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A World with Extreme Poverty is a World of Insecurity.

Saturday, March 8, 2008

'Queen' enthroned for helping Maranao poor

'Queen' enthroned for helping Maranao poor


By Jocelyn Uy
Philippine Daily Inquirer
First Posted 01:36:00 03/08/2008


MANILA, Philippines -- She shunned the glitter of the law profession in favor of a life of service to her war-weary province in Mindanao.

Now 36-year-old Baicon Macaraya will be enthroned by chieftains in Lanao del Sur as its "queen" (or as the Bai Labi Ko Shakba) to look after the poor, and the victims of war that flared up in the region and other neighboring provinces eight years ago.

The enthronement ceremony has been set on March 23 in Ditsaan Ramain town after more than two months of deliberation.

Macaraya herself chose the date because she wanted the rites celebrated during Women's Month, which officially starts Saturday.

Traditionally, leaders or sultans in the province award one leadership title to a woman. According to Macaraya, the selection system for the "crown" is primarily based on blood lineage and the government position the woman has handled in the past.

In a phone interview with the Philippine Daily Inquirer (parent company of INQUIRER.net) Friday, Macaraya said the appointment was a "transformation of traditional governance" in her province as she was handpicked based on her service to the community.

Although her forefathers were once sultans, Macaraya (her first name Baicon means princess) has never held any political position nor does she have a lot of wealth or resources.

"This is also the first time they are enthroning someone who is below 40 years old. I am happy they chose me because of what I did and what I can still do for the community," she said.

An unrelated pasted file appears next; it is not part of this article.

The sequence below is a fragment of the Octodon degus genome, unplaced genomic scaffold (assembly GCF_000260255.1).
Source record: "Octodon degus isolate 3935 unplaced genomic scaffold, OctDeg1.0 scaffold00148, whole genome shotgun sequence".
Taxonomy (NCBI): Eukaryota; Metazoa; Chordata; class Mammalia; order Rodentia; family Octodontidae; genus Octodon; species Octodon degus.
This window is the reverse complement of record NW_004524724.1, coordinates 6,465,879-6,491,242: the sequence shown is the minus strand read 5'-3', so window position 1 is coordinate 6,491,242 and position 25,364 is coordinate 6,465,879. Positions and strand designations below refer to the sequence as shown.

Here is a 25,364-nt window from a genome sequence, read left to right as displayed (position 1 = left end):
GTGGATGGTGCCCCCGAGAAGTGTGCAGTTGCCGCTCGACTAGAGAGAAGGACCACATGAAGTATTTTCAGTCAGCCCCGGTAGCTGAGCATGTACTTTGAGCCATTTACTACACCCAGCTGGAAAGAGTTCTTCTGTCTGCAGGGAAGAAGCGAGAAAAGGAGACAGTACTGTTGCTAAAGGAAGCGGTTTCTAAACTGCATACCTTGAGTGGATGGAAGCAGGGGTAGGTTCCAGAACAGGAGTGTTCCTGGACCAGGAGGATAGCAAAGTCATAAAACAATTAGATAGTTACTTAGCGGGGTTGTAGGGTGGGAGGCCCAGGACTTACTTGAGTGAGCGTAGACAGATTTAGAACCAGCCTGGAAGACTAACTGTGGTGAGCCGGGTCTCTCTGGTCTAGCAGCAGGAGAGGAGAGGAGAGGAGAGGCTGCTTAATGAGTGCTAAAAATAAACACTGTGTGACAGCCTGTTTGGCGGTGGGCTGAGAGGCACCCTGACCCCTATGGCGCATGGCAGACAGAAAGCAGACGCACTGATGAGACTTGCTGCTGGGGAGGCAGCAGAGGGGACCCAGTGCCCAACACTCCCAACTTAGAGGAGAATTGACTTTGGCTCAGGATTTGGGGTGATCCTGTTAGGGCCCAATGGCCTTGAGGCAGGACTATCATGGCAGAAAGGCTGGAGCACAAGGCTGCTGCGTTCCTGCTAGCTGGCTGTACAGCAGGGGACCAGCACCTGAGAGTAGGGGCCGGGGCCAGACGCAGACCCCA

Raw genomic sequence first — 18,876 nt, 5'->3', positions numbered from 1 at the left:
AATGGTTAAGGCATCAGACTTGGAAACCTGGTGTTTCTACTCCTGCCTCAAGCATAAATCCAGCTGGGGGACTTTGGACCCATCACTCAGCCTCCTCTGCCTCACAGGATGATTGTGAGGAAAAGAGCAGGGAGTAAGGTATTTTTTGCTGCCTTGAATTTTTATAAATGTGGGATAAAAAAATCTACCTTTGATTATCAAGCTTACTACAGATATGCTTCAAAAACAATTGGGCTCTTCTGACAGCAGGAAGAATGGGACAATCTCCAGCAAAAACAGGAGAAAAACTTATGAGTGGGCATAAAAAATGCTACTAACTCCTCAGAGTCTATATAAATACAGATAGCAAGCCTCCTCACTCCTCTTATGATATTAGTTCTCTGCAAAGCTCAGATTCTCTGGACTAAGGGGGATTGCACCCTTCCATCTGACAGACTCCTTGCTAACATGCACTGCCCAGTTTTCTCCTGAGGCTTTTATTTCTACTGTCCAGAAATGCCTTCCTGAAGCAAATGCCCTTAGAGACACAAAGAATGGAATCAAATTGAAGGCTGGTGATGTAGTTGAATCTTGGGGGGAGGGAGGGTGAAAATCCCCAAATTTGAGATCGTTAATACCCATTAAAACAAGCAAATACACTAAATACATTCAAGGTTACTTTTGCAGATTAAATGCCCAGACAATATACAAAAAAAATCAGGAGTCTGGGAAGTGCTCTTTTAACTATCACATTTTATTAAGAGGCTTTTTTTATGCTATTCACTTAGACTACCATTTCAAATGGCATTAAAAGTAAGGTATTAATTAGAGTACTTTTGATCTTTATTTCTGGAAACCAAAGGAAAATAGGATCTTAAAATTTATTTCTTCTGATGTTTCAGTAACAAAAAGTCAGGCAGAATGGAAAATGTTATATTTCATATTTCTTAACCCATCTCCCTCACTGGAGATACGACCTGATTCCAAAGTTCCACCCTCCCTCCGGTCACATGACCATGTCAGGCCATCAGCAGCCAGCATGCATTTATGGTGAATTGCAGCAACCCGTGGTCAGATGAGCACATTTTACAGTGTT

Another road

Macaraya never intended to abandon her law studies in 2000. In fact, she decided to pursue law after finishing her degree in political science because she wanted to help alleviate the human rights situation of her fellow Muslims.

But a trip to her hometown of Marawi City, one morning in March 2000, opened another road for the promising law student.

Macaraya, mother of three, narrated that she and her husband were on their way to a lower court to file her application for internship when she saw truckloads of grim-faced mothers and children being brought to a school.

She convinced her husband to pull over and to find out what was happening. She later learned that thousands of families had fled their homes in the neighboring province of Lanao del Norte because of the war.

Truckloads evacuated

At the time, then President Joseph Estrada had just declared an all-out war against the Moro Islamic Liberation Front (MILF) and the bandit group Abu Sayyaf. But Macaraya never realized the gravity of the situation until she saw the truckloads of homeless mothers and children.

"We were caught unaware. I knew that there was a conflict in Mindanao but I never thought it was massive until I saw people arriving in trucks with nothing except the clothes they were wearing," she said, recounting her painful encounter with evacuees.